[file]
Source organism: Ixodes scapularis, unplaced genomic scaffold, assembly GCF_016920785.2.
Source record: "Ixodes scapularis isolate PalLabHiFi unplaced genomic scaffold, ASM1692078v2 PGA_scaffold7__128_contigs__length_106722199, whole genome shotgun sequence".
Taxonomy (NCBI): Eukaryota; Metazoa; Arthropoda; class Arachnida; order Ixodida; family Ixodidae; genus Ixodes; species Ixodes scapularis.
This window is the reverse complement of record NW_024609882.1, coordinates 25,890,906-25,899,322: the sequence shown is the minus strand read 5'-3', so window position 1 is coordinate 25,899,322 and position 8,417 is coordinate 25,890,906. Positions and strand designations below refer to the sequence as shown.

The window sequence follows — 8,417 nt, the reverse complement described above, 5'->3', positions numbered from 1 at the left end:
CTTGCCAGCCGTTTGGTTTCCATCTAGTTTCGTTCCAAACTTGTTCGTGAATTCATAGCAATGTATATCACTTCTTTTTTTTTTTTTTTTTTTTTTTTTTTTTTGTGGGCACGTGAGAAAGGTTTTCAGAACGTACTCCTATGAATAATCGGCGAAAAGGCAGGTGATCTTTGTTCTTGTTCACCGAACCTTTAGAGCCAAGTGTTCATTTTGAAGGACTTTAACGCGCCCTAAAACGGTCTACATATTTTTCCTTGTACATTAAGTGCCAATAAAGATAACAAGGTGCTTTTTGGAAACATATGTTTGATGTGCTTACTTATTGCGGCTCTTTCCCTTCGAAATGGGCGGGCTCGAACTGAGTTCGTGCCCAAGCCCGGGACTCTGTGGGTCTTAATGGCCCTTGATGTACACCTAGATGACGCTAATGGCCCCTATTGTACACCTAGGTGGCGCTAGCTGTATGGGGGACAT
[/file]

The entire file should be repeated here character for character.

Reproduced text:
Source organism: Ixodes scapularis, unplaced genomic scaffold, assembly GCF_016920785.2.
Source record: "Ixodes scapularis isolate PalLabHiFi unplaced genomic scaffold, ASM1692078v2 PGA_scaffold7__128_contigs__length_106722199, whole genome shotgun sequence".
Taxonomy (NCBI): Eukaryota; Metazoa; Arthropoda; class Arachnida; order Ixodida; family Ixodidae; genus Ixodes; species Ixodes scapularis.
This window is the reverse complement of record NW_024609882.1, coordinates 25,890,906-25,899,322: the sequence shown is the minus strand read 5'-3', so window position 1 is coordinate 25,899,322 and position 8,417 is coordinate 25,890,906. Positions and strand designations below refer to the sequence as shown.

The window sequence follows — 8,417 nt, the reverse complement described above, 5'->3', positions numbered from 1 at the left end:
CTTGCCAGCCGTTTGGTTTCCATCTAGTTTCGTTCCAAACTTGTTCGTGAATTCATAGCAATGTATATCACTTCTTTTTTTTTTTTTTTTTTTTTTTTTTTTTTGTGGGCACGTGAGAAAGGTTTTCAGAACGTACTCCTATGAATAATCGGCGAAAAGGCAGGTGATCTTTGTTCTTGTTCACCGAACCTTTAGAGCCAAGTGTTCATTTTGAAGGACTTTAACGCGCCCTAAAACGGTCTACATATTTTTCCTTGTACATTAAGTGCCAATAAAGATAACAAGGTGCTTTTTGGAAACATATGTTTGATGTGCTTACTTATTGCGGCTCTTTCCCTTCGAAATGGGCGGGCTCGAACTGAGTTCGTGCCCAAGCCCGGGACTCTGTGGGTCTTAATGGCCCTTGATGTACACCTAGATGACGCTAATGGCCCCTATTGTACACCTAGGTGGCGCTAGCTGTATGGGGGACAT